I do believe I’ve discovered possibly the last restaurant in the entire USA with an 8-track tape player still happily in use.
A wall-mounted rack full of the chunky tapes immediately jumped out at my eyeballs when I entered Famous Willies BBQ in Post Falls one recent afternoon, and I was a bit perplexed. I haven’t even seen those things floating around the thrift stores in at least 10 years. An odd form of décor, I thought, but after settling in at my table, I heard Johnny Cash fade away midsong, only to return a few seconds later.
The waitress confirmed my hunch when she came to take my order. The 8-track action is one the many delightful quirks that, along with memorable food and an easygoing vibe, make Famous Willies an impressive new entry in the local restaurant handbook. Willie Spradley and his wife moved to town from Texas and began serving their signature smoked, slow-cooked meats in a funky old converted home.
An apostrophe in the name “Famous Willies” seems optional, as it could also refer to the several dozen “Famous Willies” whose framed photos cleverly decorate the restaurant’s walls. There’s Willie Nelson, Will Rogers, William Tell and Shatner, even Free Willy, along with a few others whose fame eludes me. I looked for my personal favorite, Willy Wonka, but I didn’t see him.
The tables and fixtures are clean and modern, but the overall atmosphere of the place is that of an old-school Texas Roadhouse barbecue joint. The slogan printed on their menu reads, “We know we are not the best, but we are the best we know,” but this seems a bit on the humble side considering the grand authenticity of the overall experience, especially the food itself. To put it bluntly, this ain’t no McRib.
The entire menu is scrawled out by hand with colored chalk on a blackboard behind the counter, which is charming but slightly difficult to read. Fortunately, printed menus are available at each table and are also hung randomly on old doorknobs affixed to the walls. Large or small sandwiches are served stuffed with Cajun pork shoulder, beef brisket or tender smoked chicken.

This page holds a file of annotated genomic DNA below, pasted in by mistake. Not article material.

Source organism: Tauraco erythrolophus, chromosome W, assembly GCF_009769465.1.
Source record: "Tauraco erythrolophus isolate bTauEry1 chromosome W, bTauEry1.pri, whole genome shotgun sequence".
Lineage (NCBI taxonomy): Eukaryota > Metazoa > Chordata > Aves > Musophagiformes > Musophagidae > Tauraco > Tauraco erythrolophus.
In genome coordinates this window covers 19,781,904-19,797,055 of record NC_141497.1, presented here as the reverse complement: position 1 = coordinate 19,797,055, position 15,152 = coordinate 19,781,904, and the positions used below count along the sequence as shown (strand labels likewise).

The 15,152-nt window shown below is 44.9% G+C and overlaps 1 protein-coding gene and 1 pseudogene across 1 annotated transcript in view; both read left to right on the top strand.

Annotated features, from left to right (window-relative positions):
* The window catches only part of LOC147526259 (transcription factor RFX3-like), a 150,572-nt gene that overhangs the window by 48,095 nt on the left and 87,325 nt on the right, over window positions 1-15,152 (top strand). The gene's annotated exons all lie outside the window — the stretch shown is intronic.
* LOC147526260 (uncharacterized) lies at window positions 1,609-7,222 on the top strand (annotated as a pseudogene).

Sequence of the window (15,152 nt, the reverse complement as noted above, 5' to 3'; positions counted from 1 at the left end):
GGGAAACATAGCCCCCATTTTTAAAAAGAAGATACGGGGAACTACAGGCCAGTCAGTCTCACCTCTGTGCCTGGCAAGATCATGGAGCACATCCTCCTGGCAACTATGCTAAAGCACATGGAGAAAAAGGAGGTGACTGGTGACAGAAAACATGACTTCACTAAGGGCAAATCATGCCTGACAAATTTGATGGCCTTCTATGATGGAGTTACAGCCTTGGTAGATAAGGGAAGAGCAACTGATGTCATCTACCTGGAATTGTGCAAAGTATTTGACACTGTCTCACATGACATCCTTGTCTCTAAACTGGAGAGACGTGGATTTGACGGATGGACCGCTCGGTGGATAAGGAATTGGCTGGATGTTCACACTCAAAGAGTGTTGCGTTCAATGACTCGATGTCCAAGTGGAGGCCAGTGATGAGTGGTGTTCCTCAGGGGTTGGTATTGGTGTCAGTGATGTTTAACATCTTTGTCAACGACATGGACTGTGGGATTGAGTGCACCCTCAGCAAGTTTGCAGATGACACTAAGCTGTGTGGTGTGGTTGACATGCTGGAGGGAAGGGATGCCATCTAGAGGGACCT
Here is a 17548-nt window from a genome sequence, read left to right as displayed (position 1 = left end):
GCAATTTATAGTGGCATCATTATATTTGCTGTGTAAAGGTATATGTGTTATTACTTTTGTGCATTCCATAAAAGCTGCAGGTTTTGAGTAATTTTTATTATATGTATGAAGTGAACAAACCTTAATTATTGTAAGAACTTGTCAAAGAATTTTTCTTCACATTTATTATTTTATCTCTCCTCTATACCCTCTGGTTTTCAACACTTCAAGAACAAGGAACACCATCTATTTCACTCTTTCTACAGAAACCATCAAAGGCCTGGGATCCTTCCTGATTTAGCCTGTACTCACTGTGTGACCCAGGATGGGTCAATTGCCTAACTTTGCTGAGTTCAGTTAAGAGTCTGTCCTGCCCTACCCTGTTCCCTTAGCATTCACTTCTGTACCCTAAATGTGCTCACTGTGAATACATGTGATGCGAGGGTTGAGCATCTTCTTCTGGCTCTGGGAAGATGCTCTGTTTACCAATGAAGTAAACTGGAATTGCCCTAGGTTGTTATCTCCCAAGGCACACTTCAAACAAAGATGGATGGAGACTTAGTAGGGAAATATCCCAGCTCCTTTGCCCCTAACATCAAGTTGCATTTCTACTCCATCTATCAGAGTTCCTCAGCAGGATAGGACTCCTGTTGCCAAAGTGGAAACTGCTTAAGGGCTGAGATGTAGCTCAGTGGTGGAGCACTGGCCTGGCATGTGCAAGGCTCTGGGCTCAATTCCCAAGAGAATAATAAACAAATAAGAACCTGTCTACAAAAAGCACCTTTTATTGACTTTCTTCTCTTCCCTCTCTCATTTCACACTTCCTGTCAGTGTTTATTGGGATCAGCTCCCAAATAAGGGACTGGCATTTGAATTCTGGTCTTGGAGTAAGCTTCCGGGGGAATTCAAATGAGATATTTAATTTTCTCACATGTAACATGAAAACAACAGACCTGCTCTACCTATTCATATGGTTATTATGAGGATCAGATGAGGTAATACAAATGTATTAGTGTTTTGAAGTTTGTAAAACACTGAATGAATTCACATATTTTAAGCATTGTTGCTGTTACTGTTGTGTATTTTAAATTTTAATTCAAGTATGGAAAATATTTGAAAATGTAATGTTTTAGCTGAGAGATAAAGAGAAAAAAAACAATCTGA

Vegetarians might want to cheat when they get an eye and nose full of Willies barbecued meats, but they also serve a veggie burger for those truly devoted to avoiding the real deal.
For bigger appetites, and for the quintessential Texas barbecue session, the Chuckwagon plates are where it’s at. A full rack of Willies Irresistible Tender Ribs with two sides and a roll isn’t exactly cheap but probably worth every penny. When Willie says his ribs are “a deep Southern tradition, marinated with a secret family recipe that is slow-cooked and smoked with oak,” he’s not just whistling Dixie. The smokehouse out back testifies to that fact, and the appetite reels with the wondrous potential of it all.
More reasonably priced, and also including the all-important fluffy white roll, is the Rancher’s Deluxe, with three barbecued meat varieties, and a choice of coleslaw, chili beans or Southern potato salad. The Rancher’s “Not So” Deluxe is basically the same, but stars only one meat option. Or, fatten up with the Cowboy Stuffed Potato, which layers on chopped chicken, brisket or pork with barbecue sauce, sour cream and butter.
I was a little surprised when my brisket sandwich arrived naked, but realized this was meant as an opportunity to sample the four different squeeze bottles of barbecue sauce gathered on my table in an old Jones Soda box. The jalapeno and Cajun were both my favorites because I do like it spicy, but the milder sauces were certainly doable as well. The tender, chunky meat and Texas-size bun met all my high expectations, and my side dishes actually exceeded them.
“Coleslaw with a difference” claims the menu, and the difference is that it is clearly fresh-made from scratch, includes sweet chopped apples and is made with a delicate dill dressing. The Mexican cornbread is a far cry above the Jiffy box cornbread I’m used to, with cheddar cheese and jalapenos giving it a weight, texture, and flavor normally only found at least 600 miles south. Amazing, and at only 75 cents apiece, it’s tempting to overindulge.
Actually, it’s nearly impossible not to overindulge at Famous Willies, but I did have to draw the line when the waitress returned to offer up the homemade dessert item of the day, peach cobbler. A friend of mine tried it recently and she said it was completely fabulous, but I’ll have to take her word for it and assume that the extra calories were worth it.
Willie Spradley and his barbecue gang may not exactly be as famous as some of the Willies on the wall, yet. But, as evidenced by the number of full tables on the sleepy weekday afternoon I visited, if he keeps on serving the finest barbecue in North Idaho, he’ll be shooing away the paparazzi in no time.
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